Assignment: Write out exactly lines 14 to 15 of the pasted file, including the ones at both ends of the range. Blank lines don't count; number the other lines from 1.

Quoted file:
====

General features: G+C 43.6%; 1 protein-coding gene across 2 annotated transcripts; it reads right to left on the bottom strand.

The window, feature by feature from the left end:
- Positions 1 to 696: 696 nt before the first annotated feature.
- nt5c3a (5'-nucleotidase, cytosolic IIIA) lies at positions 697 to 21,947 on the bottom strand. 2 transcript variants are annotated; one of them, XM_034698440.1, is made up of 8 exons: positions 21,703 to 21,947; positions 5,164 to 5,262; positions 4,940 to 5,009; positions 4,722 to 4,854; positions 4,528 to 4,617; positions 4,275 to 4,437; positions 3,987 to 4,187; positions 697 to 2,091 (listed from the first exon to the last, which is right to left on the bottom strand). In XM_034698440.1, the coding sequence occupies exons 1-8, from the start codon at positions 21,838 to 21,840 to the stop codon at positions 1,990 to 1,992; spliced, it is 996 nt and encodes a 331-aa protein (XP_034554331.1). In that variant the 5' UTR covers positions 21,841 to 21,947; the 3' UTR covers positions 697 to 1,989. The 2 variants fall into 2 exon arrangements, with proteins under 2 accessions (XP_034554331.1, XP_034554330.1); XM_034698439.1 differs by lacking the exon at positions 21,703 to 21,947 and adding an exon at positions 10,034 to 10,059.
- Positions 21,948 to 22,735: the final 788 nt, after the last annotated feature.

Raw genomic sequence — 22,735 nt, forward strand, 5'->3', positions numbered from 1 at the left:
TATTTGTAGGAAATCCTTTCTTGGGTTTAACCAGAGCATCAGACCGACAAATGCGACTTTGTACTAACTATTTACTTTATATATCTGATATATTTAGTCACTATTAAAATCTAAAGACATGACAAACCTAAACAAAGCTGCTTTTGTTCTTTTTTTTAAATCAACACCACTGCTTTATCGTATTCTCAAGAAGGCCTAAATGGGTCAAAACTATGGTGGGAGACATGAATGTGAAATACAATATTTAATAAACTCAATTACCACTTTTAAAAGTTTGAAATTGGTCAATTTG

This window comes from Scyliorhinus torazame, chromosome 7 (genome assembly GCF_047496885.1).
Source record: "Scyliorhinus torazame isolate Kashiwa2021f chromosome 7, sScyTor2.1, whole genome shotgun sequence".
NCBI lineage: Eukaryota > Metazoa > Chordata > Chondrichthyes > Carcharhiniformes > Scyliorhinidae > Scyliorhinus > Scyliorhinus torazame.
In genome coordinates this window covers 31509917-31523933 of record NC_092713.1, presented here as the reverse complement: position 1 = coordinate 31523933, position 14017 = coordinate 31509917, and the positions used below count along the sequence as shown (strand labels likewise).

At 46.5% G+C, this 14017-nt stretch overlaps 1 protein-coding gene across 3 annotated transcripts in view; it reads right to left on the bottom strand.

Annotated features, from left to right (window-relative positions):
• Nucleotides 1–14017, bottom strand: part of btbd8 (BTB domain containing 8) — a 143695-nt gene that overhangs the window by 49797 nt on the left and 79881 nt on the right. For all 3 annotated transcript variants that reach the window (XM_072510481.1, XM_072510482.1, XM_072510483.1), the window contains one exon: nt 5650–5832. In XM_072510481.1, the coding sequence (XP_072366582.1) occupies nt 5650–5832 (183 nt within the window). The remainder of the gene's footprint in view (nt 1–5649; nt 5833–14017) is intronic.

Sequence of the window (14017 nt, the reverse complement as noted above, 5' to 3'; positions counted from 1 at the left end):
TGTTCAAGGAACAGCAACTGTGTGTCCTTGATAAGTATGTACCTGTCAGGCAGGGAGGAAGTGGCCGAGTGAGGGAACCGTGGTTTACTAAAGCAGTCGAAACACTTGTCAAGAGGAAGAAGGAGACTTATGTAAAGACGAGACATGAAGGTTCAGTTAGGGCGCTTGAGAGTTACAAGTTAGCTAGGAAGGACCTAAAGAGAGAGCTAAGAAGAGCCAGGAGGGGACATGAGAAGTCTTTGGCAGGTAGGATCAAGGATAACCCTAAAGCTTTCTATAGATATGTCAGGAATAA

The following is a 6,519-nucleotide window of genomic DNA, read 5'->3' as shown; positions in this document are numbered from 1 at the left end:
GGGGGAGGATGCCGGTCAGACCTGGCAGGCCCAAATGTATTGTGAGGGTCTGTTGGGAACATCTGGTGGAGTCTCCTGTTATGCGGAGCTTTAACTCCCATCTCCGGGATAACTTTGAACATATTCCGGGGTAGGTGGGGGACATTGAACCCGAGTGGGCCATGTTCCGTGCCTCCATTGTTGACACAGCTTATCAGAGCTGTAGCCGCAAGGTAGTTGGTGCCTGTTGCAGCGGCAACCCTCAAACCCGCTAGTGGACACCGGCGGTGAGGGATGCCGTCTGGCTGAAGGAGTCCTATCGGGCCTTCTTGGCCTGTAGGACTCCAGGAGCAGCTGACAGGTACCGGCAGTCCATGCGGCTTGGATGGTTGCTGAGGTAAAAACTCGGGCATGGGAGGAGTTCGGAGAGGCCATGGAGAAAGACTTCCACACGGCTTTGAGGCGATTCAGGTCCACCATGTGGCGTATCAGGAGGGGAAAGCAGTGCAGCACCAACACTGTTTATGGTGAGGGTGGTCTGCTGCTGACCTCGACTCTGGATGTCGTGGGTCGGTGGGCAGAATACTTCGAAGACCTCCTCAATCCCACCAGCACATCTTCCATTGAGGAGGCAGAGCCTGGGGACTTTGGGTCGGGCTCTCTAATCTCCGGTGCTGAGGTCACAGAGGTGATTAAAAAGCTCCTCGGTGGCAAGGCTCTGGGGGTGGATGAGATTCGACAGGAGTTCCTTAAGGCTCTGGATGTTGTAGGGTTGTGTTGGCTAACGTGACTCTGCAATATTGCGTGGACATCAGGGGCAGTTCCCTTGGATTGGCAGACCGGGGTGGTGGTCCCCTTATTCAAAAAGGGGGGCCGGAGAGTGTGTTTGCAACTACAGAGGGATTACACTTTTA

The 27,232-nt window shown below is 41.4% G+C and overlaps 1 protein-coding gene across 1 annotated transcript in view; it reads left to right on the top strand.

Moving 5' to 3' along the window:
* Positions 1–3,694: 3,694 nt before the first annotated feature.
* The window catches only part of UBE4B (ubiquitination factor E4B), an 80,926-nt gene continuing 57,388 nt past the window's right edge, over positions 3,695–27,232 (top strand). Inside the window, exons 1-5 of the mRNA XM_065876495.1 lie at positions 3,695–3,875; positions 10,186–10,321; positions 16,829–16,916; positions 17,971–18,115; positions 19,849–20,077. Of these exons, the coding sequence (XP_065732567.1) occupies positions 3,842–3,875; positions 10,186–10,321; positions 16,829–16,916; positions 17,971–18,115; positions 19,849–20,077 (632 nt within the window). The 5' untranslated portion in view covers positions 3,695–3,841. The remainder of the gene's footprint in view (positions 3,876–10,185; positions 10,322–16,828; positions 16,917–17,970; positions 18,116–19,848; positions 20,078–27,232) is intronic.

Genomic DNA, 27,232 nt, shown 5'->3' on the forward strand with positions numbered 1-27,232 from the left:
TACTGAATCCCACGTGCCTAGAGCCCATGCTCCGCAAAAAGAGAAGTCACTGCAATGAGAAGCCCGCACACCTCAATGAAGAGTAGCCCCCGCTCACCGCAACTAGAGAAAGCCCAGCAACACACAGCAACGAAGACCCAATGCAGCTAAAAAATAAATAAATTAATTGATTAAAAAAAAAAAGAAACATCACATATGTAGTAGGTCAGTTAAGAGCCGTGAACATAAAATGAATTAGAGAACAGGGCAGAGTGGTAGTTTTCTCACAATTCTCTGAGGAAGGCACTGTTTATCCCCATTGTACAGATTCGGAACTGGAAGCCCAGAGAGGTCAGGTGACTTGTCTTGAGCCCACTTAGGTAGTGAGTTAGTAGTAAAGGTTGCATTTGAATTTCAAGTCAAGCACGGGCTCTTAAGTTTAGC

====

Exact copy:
• Nucleotides 1–14017, bottom strand: part of btbd8 (BTB domain containing 8) — a 143695-nt gene that overhangs the window by 49797 nt on the left and 79881 nt on the right. For all 3 annotated transcript variants that reach the window (XM_072510481.1, XM_072510482.1, XM_072510483.1), the window contains one exon: nt 5650–5832. In XM_072510481.1, the coding sequence (XP_072366582.1) occupies nt 5650–5832 (183 nt within the window). The remainder of the gene's footprint in view (nt 1–5649; nt 5833–14017) is intronic.

Sequence of the window (14017 nt, the reverse complement as noted above, 5' to 3'; positions counted from 1 at the left end):